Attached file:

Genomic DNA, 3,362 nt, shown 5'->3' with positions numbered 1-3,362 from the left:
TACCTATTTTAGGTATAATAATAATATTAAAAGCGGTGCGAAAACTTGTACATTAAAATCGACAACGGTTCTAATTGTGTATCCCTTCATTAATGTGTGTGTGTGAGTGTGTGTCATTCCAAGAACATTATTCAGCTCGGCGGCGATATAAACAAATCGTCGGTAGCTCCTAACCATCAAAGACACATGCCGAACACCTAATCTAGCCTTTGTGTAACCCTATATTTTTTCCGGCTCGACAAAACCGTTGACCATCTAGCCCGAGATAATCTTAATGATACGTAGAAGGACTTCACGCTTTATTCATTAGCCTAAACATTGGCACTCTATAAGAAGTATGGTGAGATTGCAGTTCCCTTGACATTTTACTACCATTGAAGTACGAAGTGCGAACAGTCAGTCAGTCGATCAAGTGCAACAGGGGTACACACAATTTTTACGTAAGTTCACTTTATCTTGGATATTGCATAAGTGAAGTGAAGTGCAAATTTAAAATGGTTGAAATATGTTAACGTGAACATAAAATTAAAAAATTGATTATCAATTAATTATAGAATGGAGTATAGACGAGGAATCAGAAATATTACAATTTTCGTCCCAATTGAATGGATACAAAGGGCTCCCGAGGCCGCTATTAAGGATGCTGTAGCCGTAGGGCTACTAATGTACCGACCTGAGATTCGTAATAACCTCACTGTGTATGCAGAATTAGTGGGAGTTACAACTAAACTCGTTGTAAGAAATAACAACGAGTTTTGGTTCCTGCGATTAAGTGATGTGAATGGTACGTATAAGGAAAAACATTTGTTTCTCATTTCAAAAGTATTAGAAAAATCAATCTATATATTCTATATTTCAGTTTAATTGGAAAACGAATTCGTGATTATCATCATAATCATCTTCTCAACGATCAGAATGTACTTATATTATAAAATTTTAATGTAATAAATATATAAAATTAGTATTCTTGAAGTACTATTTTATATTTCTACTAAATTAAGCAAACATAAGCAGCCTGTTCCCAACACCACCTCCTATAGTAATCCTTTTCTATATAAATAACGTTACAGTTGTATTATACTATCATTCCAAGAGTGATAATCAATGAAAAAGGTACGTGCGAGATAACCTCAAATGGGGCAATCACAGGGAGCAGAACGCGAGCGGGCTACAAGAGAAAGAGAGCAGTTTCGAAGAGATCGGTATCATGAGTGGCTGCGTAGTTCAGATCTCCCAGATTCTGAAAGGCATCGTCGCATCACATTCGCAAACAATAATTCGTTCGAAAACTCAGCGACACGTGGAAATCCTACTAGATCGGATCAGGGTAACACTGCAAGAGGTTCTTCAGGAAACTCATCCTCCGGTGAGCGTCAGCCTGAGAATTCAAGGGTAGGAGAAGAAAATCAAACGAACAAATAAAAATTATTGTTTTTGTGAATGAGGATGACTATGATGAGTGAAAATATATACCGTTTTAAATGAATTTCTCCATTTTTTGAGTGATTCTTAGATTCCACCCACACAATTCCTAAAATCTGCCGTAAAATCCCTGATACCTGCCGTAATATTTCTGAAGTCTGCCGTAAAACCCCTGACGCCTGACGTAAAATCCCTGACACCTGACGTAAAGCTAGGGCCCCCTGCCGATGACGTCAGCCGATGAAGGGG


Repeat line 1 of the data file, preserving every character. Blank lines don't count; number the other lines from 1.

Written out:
Genomic DNA, 3,362 nt, shown 5'->3' with positions numbered 1-3,362 from the left: